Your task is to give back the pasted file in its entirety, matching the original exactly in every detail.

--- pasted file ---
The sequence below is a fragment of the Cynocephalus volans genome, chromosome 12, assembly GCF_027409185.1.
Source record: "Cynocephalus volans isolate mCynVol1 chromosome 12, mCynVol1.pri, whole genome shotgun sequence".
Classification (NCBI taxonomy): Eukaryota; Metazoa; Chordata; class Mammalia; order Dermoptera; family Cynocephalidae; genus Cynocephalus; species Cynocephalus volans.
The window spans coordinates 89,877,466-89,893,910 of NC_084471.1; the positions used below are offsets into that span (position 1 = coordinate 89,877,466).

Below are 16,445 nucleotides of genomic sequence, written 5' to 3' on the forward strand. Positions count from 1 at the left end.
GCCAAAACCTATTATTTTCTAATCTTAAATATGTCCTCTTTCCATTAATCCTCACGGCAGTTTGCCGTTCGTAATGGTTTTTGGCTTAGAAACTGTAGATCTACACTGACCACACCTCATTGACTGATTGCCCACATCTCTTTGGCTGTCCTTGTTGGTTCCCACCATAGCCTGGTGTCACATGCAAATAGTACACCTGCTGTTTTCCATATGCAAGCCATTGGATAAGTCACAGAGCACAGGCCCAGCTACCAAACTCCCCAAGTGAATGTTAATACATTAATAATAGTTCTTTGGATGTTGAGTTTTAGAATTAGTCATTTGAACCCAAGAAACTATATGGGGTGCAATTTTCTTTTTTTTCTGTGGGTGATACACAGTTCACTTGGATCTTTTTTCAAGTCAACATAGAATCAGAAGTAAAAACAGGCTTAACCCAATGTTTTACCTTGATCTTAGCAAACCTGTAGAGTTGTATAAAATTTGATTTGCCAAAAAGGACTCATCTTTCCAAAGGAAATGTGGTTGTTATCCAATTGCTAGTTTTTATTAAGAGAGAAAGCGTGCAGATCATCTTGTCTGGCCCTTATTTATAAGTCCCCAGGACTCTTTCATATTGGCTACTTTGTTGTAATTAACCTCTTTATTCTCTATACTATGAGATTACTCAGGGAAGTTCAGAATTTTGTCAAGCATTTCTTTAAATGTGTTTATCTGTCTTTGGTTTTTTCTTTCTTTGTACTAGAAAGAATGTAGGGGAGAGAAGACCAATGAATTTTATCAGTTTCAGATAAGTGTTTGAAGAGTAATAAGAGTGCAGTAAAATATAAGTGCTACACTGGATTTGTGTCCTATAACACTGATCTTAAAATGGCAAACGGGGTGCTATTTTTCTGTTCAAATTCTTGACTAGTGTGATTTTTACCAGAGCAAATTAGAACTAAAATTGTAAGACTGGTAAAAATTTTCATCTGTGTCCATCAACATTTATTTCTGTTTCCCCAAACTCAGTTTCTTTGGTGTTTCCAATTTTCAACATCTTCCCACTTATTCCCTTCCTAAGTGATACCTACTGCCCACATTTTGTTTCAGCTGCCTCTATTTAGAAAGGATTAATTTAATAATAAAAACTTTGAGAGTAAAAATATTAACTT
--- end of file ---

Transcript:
The sequence below is a fragment of the Cynocephalus volans genome, chromosome 12, assembly GCF_027409185.1.
Source record: "Cynocephalus volans isolate mCynVol1 chromosome 12, mCynVol1.pri, whole genome shotgun sequence".
Classification (NCBI taxonomy): Eukaryota; Metazoa; Chordata; class Mammalia; order Dermoptera; family Cynocephalidae; genus Cynocephalus; species Cynocephalus volans.
The window spans coordinates 89,877,466-89,893,910 of NC_084471.1; the positions used below are offsets into that span (position 1 = coordinate 89,877,466).

Below are 16,445 nucleotides of genomic sequence, written 5' to 3' on the forward strand. Positions count from 1 at the left end.
GCCAAAACCTATTATTTTCTAATCTTAAATATGTCCTCTTTCCATTAATCCTCACGGCAGTTTGCCGTTCGTAATGGTTTTTGGCTTAGAAACTGTAGATCTACACTGACCACACCTCATTGACTGATTGCCCACATCTCTTTGGCTGTCCTTGTTGGTTCCCACCATAGCCTGGTGTCACATGCAAATAGTACACCTGCTGTTTTCCATATGCAAGCCATTGGATAAGTCACAGAGCACAGGCCCAGCTACCAAACTCCCCAAGTGAATGTTAATACATTAATAATAGTTCTTTGGATGTTGAGTTTTAGAATTAGTCATTTGAACCCAAGAAACTATATGGGGTGCAATTTTCTTTTTTTTCTGTGGGTGATACACAGTTCACTTGGATCTTTTTTCAAGTCAACATAGAATCAGAAGTAAAAACAGGCTTAACCCAATGTTTTACCTTGATCTTAGCAAACCTGTAGAGTTGTATAAAATTTGATTTGCCAAAAAGGACTCATCTTTCCAAAGGAAATGTGGTTGTTATCCAATTGCTAGTTTTTATTAAGAGAGAAAGCGTGCAGATCATCTTGTCTGGCCCTTATTTATAAGTCCCCAGGACTCTTTCATATTGGCTACTTTGTTGTAATTAACCTCTTTATTCTCTATACTATGAGATTACTCAGGGAAGTTCAGAATTTTGTCAAGCATTTCTTTAAATGTGTTTATCTGTCTTTGGTTTTTTCTTTCTTTGTACTAGAAAGAATGTAGGGGAGAGAAGACCAATGAATTTTATCAGTTTCAGATAAGTGTTTGAAGAGTAATAAGAGTGCAGTAAAATATAAGTGCTACACTGGATTTGTGTCCTATAACACTGATCTTAAAATGGCAAACGGGGTGCTATTTTTCTGTTCAAATTCTTGACTAGTGTGATTTTTACCAGAGCAAATTAGAACTAAAATTGTAAGACTGGTAAAAATTTTCATCTGTGTCCATCAACATTTATTTCTGTTTCCCCAAACTCAGTTTCTTTGGTGTTTCCAATTTTCAACATCTTCCCACTTATTCCCTTCCTAAGTGATACCTACTGCCCACATTTTGTTTCAGCTGCCTCTATTTAGAAAGGATTAATTTAATAATAAAAACTTTGAGAGTAAAAATATTAACTT